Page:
We were not going anywhere in particular and we suddenly saw the name on our map, it was close so we decided we'd go. If I say road, you'll think of road; Guatemala doesn't have roads in that manner, there are lines on maps but usually they represent trails more suited to donkeys than vehicles. As we neared the village with the baths the 'road' was all uphill since we were on a volcano, Guatemala has many volcanoes. Suddenly we came to a clearing in the trees, there was a large flat area, possibly as large as a football field and within it there was a huge bath, about half the size of a football field, it was dug below ground level and was about 2-3ft deep. It was full of hot steaming water and there were hundreds of Mayan Indian families taking their weekly Saturday bath. Everyone was naked, dozens of kids, parents, grandparents, all scrubbing each other, the place was packed. The reason there was a bath there and the reason it was full of hot water was the volcano, there was a mountain stream that ran downhill alongside the trail that was steaming, they'd diverted it into their communal bath. As far as we could see it was totally free, anyone could come and go as they pleased, there was nothing formal.
We'd been told to continue up the hill to where we'd find a more formal indoor baths, more suited to gringos; we eventually found it right next to the stream alongside the trail. It was a single story stone building about 100 ft long, when we entered there were about a dozen private cubicles along the length, each one had a stone lined 'tub' sunk into the floor that was about 5ft square and 3ft deep. An attendant appeared and we paid him 50c each, he removed a 6" wooden plug from the side of the tub and it instantly filled with hot water; there was no adjusting the temperature but that was OK, it was perfect. We'd brought our supplies, two towels, a half gallon bottle of rum, a bag of limes, several glasses and a large bottle of coca cola. We asked our new friend if he like a drink and of course he would. We sank into the tub each armed with a tall glass and lay there, every 30 minutes or so the attendant would check to see if we needed more water, we always did and we always rewarded him. We spent the rest of that Saturday afternoon in there, I have no memory of what came later.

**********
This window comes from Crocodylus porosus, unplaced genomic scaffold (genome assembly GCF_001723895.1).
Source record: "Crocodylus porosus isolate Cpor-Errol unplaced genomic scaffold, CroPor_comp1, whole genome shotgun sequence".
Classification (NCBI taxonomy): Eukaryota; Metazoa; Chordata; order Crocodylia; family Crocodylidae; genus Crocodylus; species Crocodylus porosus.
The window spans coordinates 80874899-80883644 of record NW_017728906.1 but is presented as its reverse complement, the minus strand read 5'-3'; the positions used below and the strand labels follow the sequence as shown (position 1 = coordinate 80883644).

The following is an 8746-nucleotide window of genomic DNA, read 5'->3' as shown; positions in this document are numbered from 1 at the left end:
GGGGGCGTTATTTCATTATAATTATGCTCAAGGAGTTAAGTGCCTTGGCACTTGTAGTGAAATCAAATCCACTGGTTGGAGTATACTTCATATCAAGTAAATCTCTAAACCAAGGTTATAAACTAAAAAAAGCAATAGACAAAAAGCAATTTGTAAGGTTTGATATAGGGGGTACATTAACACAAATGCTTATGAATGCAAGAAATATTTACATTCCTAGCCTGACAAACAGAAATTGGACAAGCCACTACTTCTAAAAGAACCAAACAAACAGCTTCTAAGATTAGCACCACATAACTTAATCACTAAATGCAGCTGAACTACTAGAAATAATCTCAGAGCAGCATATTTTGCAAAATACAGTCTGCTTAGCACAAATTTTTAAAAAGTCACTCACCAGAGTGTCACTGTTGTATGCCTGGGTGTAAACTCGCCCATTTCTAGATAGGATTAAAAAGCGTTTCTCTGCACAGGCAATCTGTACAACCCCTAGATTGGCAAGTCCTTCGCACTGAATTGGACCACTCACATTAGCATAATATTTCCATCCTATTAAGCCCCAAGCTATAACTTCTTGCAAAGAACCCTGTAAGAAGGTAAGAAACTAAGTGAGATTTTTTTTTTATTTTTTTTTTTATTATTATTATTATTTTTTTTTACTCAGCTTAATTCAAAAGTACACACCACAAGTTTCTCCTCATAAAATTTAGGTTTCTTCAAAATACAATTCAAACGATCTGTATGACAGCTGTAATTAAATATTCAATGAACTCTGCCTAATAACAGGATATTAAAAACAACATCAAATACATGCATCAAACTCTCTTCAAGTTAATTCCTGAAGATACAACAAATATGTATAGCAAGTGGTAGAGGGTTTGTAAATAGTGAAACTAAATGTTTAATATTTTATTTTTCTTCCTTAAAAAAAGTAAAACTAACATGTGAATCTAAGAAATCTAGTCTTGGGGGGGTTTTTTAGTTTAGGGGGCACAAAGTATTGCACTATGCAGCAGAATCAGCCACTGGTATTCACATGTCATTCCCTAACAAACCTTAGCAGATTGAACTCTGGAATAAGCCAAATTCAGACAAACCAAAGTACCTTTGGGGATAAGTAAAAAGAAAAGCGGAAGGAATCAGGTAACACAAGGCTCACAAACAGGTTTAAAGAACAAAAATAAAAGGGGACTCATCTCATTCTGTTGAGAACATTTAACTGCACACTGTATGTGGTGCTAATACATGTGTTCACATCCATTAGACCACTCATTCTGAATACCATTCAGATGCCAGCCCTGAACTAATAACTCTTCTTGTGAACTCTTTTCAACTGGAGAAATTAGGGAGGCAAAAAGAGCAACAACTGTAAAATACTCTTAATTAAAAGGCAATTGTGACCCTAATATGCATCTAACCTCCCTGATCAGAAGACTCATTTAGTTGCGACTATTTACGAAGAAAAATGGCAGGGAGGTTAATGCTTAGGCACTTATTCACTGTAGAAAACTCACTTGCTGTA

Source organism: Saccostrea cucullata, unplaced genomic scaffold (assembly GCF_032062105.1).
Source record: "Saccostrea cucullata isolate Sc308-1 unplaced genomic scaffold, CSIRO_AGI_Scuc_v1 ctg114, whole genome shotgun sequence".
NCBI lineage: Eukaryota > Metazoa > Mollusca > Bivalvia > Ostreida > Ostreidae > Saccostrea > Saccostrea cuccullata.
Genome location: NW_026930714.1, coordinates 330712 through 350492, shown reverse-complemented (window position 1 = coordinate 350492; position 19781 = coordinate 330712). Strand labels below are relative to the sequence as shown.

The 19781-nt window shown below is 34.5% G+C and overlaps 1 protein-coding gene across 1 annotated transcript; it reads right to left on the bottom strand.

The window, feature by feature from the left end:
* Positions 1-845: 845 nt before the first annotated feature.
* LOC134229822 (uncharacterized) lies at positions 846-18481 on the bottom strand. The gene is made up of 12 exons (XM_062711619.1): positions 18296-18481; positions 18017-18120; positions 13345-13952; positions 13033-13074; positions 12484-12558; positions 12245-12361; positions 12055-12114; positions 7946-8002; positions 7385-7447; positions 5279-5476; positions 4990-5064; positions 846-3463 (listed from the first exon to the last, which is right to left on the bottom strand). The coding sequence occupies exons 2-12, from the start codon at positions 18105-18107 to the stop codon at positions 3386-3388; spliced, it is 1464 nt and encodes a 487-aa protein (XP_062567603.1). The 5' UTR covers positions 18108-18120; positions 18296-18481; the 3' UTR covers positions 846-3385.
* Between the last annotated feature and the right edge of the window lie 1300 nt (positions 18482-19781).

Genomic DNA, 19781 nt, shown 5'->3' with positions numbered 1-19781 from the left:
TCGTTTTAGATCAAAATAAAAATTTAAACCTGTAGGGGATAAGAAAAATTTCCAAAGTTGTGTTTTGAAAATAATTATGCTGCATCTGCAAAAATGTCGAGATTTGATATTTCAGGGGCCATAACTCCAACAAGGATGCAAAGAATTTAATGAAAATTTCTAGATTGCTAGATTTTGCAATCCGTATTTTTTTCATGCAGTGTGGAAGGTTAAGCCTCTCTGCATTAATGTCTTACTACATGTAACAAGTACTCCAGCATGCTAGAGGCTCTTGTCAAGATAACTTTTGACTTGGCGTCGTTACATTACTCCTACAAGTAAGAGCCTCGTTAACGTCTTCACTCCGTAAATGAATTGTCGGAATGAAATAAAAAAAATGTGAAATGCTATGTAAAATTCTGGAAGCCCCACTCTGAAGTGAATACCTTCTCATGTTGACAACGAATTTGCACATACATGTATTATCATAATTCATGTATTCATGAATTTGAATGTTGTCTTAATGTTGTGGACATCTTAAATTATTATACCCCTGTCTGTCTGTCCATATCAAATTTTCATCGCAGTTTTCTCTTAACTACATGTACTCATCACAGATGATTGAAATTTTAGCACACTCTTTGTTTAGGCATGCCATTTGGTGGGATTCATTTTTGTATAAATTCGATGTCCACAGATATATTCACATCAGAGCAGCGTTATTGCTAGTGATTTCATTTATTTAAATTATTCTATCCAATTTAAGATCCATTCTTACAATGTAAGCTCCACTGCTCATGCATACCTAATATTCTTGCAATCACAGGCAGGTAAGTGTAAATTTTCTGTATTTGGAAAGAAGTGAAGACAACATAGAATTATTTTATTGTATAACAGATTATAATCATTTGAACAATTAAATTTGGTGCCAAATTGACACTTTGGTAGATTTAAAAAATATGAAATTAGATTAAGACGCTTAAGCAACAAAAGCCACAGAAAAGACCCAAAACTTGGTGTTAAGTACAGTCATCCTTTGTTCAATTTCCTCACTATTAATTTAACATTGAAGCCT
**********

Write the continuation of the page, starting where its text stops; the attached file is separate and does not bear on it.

I have no photographs of that day but there's a good selection from our travels in Guatemala at my Picasa site:
Wednesday, February 20, 2008
It was TracyK's comment on 'swanning about in Baden Baden' that set me thinking. It's a lovely place to spend a week end - on the edge of the Black Forest and the site of two brilliant Roman bath complexes where you could actually spend the whole day just taking the waters. Everyone's travelling on a budget, myself included, and it strikes me that, if you were clever, you could do this for not too much dosh. Here's the plan:
- Flight: Ryanair do a direct flight from Stanstead to Karlsruhe - Baden airport. Which is really Baden Baden, not Karlsruhe. You'd have to get down to Stanstead via a cheapy flight and then you're off!
- Hotels: There's a great one called the Hotel Café Beeg which is situated just opposite the thermal baths. It's also a Konditorei or cake shop of some renown. Single rooms with B&B start at 85€ which is about £64. The Hotel am Friedrichsbad is also great - also situated just opposite the baths and boasts its own Czech restaurant - the Prager Stuben. A bit more expensive with a single starting at 99€ which is about £74.
- Bathing: You have two options, really. First of all, there's the Caracalla thermal baths situated in the heart of the town. It's basically a huge, landscaped indoor pool composed of baths with different temperatures. There are outdoor pools too with all kinds of groovy bubble bath features and waterfalls to play with. Great for kids I have to say. They have bubbling round hot tubs full of tourists. Frogprince and I joke that we will start chopping onions and carrots into the water to see if they get the joke. The upstairs is a sauna complex for the serious health fanatics. But if you want to get that authentic Madam Butterfly experience, then you have to go next door to the Friedrichsbad which has the most stunning architecture I've ever seen in a bath. OK excepting the Hotel Gellert (sorry Sourpus). They have old brass shower heads that measure a foot across. And steam rooms with beautifully tiled walls. And you can have your epidermis scrubbed off in a 'body brush massage'. At the end of the bathing experience, they wrap you up in clean sheets and you lie down and sleep for 20 minutes. And wake up feeling brand new. You just need to know that bathing suits aren't allowed in the Friedrichsbad, although you get a towel to cover your bits.